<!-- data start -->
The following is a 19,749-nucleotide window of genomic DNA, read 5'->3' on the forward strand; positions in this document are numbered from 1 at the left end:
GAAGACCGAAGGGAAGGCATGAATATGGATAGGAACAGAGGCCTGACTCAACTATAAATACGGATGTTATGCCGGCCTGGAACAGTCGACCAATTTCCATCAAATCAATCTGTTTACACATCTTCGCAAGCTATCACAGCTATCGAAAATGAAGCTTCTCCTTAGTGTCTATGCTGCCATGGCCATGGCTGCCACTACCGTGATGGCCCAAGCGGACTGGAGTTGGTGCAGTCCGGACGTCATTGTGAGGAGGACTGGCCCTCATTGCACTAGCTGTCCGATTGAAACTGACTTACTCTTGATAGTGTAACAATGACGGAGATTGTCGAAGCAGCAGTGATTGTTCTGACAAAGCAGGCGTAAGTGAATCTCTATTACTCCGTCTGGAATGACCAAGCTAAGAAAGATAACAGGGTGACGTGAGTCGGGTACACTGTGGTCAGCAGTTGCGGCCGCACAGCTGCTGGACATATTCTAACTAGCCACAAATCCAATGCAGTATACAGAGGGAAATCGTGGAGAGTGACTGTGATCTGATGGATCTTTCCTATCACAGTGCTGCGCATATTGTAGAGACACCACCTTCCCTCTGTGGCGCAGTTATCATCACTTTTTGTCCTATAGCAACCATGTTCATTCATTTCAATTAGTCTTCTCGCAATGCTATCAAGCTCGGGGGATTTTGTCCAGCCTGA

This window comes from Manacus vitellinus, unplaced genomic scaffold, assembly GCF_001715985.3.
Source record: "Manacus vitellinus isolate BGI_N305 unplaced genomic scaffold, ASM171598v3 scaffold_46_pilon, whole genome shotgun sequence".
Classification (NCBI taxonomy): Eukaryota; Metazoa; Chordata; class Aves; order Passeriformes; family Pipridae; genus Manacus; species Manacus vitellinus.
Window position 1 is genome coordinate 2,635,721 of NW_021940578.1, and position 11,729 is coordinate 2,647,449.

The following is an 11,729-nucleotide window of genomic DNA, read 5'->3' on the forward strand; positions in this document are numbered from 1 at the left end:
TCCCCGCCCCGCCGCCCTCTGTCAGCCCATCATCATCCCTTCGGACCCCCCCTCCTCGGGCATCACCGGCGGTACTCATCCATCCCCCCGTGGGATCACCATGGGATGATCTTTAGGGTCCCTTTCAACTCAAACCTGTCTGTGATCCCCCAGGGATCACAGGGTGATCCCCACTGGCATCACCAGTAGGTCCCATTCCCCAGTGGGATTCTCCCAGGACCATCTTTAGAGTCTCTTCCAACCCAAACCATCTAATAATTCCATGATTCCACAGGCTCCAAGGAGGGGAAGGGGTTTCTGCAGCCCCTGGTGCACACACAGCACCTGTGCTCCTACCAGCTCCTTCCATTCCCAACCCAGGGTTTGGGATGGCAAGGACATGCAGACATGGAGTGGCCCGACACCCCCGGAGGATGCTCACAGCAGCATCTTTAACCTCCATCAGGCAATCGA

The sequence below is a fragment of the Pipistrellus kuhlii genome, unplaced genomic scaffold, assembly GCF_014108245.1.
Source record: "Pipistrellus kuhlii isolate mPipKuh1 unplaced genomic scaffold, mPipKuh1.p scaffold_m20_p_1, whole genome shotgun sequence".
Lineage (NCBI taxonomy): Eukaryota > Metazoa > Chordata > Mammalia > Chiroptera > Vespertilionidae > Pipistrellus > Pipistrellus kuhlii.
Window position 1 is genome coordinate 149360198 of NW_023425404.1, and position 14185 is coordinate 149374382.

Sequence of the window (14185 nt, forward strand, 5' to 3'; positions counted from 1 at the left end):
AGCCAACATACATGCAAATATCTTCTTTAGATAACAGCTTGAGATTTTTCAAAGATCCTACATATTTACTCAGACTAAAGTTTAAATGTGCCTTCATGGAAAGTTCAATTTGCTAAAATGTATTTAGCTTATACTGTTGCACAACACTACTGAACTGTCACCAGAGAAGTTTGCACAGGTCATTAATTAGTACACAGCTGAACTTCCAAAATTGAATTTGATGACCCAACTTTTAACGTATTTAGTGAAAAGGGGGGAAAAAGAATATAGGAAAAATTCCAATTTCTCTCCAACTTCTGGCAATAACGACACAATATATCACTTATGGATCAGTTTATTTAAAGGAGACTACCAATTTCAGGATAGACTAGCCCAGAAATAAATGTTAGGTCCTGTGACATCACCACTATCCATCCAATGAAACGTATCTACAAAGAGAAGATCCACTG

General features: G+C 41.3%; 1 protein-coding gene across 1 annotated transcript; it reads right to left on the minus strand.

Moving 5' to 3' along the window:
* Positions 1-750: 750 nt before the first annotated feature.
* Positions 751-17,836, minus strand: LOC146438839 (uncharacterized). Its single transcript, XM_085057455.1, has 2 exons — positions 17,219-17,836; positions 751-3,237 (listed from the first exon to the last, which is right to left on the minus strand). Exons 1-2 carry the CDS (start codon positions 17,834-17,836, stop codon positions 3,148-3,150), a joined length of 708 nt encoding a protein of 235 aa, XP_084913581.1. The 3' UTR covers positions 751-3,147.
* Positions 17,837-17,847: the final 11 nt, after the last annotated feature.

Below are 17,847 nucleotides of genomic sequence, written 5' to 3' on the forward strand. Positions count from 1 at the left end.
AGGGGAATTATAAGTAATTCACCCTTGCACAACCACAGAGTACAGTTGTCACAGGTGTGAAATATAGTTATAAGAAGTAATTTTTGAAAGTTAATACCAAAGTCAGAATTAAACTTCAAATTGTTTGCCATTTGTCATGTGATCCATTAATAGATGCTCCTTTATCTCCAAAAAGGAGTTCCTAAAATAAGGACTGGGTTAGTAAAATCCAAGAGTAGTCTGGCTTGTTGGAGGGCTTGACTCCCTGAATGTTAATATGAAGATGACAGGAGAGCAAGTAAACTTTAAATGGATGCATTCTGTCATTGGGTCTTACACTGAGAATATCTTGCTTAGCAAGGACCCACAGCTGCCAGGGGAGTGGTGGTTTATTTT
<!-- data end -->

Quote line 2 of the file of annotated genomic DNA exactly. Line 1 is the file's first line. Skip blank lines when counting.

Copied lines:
GAAGACCGAAGGGAAGGCATGAATATGGATAGGAACAGAGGCCTGACTCAACTATAAATACGGATGTTATGCCGGCCTGGAACAGTCGACCAATTTCCATCAAATCAATCTGTTTACACATCTTCGCAAGCTATCACAGCTATCGAAAATGAAGCTTCTCCTTAGTGTCTATGCTGCCATGGCCATGGCTGCCACTACCGTGATGGCCCAAGCGGACTGGAGTTGGTGCAGTCCGGACGTCATTGTGAGGAGGACTGGCCCTCATTGCACTAGCTGTCCGATTGAAACTGACTTACTCTTGATAGTGTAACAATGACGGAGATTGTCGAAGCAGCAGTGATTGTTCTGACAAAGCAGGCGTAAGTGAATCTCTATTACTCCGTCTGGAATGACCAAGCTAAGAAAGATAACAGGGTGACGTGAGTCGGGTACACTGTGGTCAGCAGTTGCGGCCGCACAGCTGCTGGACATATTCTAACTAGCCACAAATCCAATGCAGTATACAGAGGGAAATCGTGGAGAGTGACTGTGATCTGATGGATCTTTCCTATCACAGTGCTGCGCATATTGTAGAGACACCACCTTCCCTCTGTGGCGCAGTTATCATCACTTTTTGTCCTATAGCAACCATGTTCATTCATTTCAATTAGTCTTCTCGCAATGCTATCAAGCTCGGGGGATTTTGTCCAGCCTGA